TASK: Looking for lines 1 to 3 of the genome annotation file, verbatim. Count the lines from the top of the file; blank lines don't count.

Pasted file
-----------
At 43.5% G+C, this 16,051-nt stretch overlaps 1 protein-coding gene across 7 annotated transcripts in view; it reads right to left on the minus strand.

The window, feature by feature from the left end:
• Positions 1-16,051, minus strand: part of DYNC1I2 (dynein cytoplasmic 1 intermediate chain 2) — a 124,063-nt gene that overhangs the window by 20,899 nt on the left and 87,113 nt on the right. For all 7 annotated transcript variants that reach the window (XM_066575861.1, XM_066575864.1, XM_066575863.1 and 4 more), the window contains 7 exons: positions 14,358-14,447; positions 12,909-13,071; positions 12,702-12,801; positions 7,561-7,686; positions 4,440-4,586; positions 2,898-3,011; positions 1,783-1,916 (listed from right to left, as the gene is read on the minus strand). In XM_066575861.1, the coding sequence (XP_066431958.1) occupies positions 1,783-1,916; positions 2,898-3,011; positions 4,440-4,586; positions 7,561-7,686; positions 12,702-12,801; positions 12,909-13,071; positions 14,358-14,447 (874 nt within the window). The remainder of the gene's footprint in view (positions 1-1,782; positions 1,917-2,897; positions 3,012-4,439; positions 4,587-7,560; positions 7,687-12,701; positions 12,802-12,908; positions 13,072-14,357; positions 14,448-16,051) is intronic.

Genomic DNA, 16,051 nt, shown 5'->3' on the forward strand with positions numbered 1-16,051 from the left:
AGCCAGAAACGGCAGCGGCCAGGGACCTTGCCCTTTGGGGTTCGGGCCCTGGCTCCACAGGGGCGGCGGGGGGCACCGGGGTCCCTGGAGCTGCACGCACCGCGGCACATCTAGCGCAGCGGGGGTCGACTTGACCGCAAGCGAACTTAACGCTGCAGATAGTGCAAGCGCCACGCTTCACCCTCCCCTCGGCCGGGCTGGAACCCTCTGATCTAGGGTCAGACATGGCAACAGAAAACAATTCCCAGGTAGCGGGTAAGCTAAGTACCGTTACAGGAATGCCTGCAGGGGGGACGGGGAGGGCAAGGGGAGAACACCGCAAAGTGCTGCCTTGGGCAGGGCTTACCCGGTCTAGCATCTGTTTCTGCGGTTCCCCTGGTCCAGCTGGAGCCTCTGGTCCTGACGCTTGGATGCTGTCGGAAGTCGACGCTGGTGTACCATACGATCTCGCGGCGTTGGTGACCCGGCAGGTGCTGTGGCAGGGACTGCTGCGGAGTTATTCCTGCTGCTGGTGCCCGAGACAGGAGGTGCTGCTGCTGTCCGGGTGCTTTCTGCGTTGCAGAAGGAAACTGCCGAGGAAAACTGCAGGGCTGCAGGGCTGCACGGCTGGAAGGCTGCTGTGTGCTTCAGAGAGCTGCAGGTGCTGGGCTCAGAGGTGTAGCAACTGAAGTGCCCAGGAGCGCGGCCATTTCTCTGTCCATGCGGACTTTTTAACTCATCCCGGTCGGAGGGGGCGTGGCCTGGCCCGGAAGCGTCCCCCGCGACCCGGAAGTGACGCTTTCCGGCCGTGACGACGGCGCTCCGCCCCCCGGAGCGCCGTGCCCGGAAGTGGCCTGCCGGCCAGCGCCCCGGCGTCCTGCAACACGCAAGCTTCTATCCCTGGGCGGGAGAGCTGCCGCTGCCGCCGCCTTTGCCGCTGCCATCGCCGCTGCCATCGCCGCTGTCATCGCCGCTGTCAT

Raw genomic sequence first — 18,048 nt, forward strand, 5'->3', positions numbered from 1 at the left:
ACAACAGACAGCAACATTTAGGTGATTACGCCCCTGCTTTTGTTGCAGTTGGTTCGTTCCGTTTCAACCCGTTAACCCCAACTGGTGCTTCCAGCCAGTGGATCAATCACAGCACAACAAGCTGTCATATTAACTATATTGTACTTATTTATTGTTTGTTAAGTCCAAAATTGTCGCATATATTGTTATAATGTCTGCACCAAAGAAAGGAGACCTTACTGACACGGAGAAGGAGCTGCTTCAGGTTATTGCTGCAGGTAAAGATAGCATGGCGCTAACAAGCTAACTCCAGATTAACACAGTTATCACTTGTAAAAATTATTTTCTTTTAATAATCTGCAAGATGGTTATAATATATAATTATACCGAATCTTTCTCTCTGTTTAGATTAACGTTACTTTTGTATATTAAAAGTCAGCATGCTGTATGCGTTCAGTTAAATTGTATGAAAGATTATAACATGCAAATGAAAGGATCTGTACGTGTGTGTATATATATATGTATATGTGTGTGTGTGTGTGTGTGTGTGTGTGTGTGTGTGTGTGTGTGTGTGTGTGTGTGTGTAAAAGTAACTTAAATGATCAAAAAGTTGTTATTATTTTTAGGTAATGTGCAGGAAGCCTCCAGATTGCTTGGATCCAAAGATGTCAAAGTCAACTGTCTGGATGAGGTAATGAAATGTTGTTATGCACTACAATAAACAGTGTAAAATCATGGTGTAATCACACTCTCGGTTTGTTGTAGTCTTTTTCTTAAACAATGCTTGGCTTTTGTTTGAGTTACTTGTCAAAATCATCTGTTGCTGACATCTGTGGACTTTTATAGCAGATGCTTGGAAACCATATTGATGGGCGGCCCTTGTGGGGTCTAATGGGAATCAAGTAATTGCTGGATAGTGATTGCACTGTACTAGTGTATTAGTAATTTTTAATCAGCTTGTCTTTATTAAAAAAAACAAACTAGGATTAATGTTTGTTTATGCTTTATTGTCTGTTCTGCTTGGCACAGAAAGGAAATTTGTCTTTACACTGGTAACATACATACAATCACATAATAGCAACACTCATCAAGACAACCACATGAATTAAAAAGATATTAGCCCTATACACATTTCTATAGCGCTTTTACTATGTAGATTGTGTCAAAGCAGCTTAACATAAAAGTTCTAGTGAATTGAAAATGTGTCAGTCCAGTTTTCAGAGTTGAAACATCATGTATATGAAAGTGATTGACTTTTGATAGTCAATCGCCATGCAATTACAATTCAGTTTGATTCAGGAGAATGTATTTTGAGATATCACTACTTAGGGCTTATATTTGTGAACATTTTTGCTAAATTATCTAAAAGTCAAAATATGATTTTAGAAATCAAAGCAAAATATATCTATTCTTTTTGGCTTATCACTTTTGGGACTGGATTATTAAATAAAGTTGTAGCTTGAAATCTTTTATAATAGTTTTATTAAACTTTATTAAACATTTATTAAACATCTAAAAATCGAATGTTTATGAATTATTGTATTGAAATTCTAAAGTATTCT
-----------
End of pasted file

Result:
At 43.5% G+C, this 16,051-nt stretch overlaps 1 protein-coding gene across 7 annotated transcripts in view; it reads right to left on the minus strand.

The window, feature by feature from the left end:
• Positions 1-16,051, minus strand: part of DYNC1I2 (dynein cytoplasmic 1 intermediate chain 2) — a 124,063-nt gene that overhangs the window by 20,899 nt on the left and 87,113 nt on the right. For all 7 annotated transcript variants that reach the window (XM_066575861.1, XM_066575864.1, XM_066575863.1 and 4 more), the window contains 7 exons: positions 14,358-14,447; positions 12,909-13,071; positions 12,702-12,801; positions 7,561-7,686; positions 4,440-4,586; positions 2,898-3,011; positions 1,783-1,916 (listed from right to left, as the gene is read on the minus strand). In XM_066575861.1, the coding sequence (XP_066431958.1) occupies positions 1,783-1,916; positions 2,898-3,011; positions 4,440-4,586; positions 7,561-7,686; positions 12,702-12,801; positions 12,909-13,071; positions 14,358-14,447 (874 nt within the window). The remainder of the gene's footprint in view (positions 1-1,782; positions 1,917-2,897; positions 3,012-4,439; positions 4,587-7,560; positions 7,687-12,701; positions 12,802-12,908; positions 13,072-14,357; positions 14,448-16,051) is intronic.